For instance, Dallas has averaged 3.4% inventory growth over the past five years, while Fort Worth has only averaged 1.7%. Seattle inventory growth (2.8%) has overshadowed that in Tacoma (0.8%) substantially. While New York’s 0.8% growth is not all that much greater than Long Island’s (0.5%), New York’s existing stock is so much greater than Long Island’s that the 30 bps difference has a huge impact.

The ultimate implication with these inventory growth numbers is that there is less new supply – both on an absolute and a relative basis – in Long Island, Fort Worth, Tacoma, and Warren than their larger counterparts. In turn, this lower supply growth has a positive impact on rent growth.

Also, it should be noted that average job growth for the past five years in these adjacent markets compares favorably to the primary market.

New York (2.1% annual job growth) has been slightly greater than Long Island (1.4%). Seattle (2.9% annual job growth) only slightly outpaced Tacoma at 2.7%. The only real exception among these examples is Dallas’ blistering 3.8% annual job growth over the past five years, which has outperformed Fort Worth (2.1%) by some margin.

New York (2.1% annual job growth) has been slightly greater than Long Island (1.4%). Seattle (2.9% annual job growth) only slightly outpaced Tacoma at 2.7%. The only real exception among these examples is Dallas’ blistering 3.8% annual job growth over the past five years, which has outperformed Fort Worth (2.1%) by some margin.

Sister markets job growth table

Sources: BLS; Axiometrics, a RealPage company

The takeaway from a job growth perspective is that even though the primary market has far larger employment bases, it is not exactly as though job growth in the smaller neighboring markets has been detrimental.

To use an age-old axiom in the real estate industry, location certainly does matter. And while not every company’s strategy best aligns with locating in adjacent markets such as these, it should also not be discounted either, as there is potential there for success on a property-by-property or a portfolio-by-portfolio basis.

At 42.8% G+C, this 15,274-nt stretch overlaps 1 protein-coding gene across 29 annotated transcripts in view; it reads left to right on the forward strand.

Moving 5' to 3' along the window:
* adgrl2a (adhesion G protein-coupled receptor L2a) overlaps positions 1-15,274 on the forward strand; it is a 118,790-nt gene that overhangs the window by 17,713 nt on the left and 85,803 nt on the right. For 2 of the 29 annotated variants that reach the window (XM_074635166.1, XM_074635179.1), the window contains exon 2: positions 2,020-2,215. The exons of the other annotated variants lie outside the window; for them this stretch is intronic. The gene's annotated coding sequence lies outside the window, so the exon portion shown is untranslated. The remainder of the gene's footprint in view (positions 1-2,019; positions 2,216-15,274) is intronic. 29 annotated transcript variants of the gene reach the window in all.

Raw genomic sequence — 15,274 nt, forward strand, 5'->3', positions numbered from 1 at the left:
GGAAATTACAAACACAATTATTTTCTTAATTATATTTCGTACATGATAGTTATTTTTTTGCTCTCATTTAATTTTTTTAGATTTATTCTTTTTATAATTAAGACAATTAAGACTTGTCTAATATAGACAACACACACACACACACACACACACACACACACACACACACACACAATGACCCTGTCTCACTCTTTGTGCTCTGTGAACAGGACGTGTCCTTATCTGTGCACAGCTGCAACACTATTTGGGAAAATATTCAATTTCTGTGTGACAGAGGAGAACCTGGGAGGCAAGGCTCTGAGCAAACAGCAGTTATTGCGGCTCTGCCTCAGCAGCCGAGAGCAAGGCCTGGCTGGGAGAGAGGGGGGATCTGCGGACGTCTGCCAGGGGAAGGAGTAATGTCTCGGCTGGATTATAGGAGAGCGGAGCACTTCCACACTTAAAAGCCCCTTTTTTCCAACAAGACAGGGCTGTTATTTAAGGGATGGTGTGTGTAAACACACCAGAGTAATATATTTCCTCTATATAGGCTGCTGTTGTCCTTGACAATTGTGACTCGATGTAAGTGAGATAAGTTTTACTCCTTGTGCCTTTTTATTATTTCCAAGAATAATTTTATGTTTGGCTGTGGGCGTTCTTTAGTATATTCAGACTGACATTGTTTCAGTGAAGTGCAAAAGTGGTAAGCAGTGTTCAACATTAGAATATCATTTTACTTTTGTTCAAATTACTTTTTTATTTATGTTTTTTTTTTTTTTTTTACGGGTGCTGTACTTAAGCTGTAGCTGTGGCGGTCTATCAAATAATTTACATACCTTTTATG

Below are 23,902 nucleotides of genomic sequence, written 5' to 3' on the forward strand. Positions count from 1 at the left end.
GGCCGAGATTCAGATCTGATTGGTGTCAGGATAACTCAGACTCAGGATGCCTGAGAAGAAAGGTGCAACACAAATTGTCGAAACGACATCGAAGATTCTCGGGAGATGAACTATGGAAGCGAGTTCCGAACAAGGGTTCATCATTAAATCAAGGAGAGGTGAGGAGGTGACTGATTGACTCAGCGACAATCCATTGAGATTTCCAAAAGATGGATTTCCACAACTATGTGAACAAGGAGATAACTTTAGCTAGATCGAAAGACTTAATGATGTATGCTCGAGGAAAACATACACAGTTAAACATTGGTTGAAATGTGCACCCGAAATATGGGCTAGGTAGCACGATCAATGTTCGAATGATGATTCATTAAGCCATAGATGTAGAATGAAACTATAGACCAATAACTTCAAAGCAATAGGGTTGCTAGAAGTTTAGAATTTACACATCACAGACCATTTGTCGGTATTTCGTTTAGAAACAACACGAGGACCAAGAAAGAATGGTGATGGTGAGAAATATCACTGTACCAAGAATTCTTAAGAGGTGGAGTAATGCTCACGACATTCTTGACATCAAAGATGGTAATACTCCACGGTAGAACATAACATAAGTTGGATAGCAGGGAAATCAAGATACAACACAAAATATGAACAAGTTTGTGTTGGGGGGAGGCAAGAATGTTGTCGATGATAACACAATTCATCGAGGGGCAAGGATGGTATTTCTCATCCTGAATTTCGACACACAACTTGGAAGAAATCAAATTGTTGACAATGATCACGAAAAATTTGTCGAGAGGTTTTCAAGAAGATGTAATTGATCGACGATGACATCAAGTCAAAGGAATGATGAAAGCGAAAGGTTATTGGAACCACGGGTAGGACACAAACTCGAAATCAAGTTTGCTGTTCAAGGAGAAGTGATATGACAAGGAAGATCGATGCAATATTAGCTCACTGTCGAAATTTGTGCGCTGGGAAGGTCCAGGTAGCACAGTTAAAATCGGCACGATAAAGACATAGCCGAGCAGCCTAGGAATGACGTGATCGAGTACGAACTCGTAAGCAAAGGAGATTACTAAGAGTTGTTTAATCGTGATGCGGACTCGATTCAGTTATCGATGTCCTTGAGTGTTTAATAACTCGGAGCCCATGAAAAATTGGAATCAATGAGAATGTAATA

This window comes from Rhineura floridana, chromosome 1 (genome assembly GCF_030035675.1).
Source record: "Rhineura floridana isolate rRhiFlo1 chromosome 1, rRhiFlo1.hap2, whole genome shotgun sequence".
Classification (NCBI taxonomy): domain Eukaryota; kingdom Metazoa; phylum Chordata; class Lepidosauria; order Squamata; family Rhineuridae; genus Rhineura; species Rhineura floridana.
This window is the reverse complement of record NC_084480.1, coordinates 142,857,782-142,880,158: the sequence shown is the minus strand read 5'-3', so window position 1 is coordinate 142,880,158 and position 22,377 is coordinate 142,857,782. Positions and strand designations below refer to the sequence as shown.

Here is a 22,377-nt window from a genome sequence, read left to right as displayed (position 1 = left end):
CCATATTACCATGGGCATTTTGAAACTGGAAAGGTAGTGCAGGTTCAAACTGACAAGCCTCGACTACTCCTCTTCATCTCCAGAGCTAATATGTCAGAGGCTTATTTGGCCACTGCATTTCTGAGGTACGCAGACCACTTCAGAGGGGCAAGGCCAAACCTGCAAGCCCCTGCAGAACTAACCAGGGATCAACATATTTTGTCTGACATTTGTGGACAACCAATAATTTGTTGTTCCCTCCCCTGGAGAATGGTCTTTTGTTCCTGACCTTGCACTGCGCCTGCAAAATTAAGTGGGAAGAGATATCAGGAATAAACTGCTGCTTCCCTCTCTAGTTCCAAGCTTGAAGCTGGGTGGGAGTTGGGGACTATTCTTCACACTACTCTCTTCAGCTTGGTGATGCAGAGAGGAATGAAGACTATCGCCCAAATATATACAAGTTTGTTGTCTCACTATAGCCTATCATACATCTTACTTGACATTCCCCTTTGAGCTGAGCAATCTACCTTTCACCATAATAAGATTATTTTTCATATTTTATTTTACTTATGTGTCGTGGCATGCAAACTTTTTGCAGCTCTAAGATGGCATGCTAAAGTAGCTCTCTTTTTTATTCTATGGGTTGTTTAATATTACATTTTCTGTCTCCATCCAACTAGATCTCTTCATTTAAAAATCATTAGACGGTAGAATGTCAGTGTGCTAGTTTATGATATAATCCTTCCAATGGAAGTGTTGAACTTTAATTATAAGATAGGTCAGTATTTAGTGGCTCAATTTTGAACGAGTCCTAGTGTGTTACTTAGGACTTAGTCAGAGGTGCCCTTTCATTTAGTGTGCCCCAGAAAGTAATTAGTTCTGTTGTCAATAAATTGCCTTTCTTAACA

A New No. 1 for Metro-Level Rent Growth

After 20 months as the undisputed effective-rent-growth leader among major markets, Sacramento has surrendered its title belt. Orlando was the winner in November, as October’s fourth-ranked contender jumped past Jacksonville and Las Vegas. Meanwhile, California’s capital fell all the way down to No. 5.

Orlando took the No. 1 spot with rent growth of 5.7%, the lowest leading rate in more than seven years. Job growth in the city of Walt Disney World and Universal Studios was 3.0% in October, below the rates of one year ago, but double the national rate.

While demand is high in Orlando, so is supply. Some 2,428 new units are identified for delivery in the fourth quarter for 2017, and 2,768 more in the first quarter of 2018 – some 40.8% of Orlando’s identified 2018 total of 6,773 units. Demand will need to continue to be high for the Magic City to keep rent growth high.

Apartment industry insiders are bullish on Orlando. The most recent “Market Momentum” survey compiled by the National Apartment Association and RealPage found that those surveyed ranked Orlando the metro most likely to receive increased investment. The respondents had Orlando No. 2 among markets most likely to experience increased rent growth.

Sacramento’s fall from the top of the perch shouldn’t be surprising, given the way the market has been moderating this year. Sacramento’s rent growth was 11.7% when it wrested first place from Portland, OR in March 2016 and climbed as high as 12.3% in July 2016.

Moderation has occurred since then, slowly at first and then more rapidly. Rent growth fell below double digits in January 2017, and has lost almost 5 full percentage points this year. November’s 5.1% rent growth was Sacramento’s lowest since the 4.8% of March 2014.

Top effective rent growth metros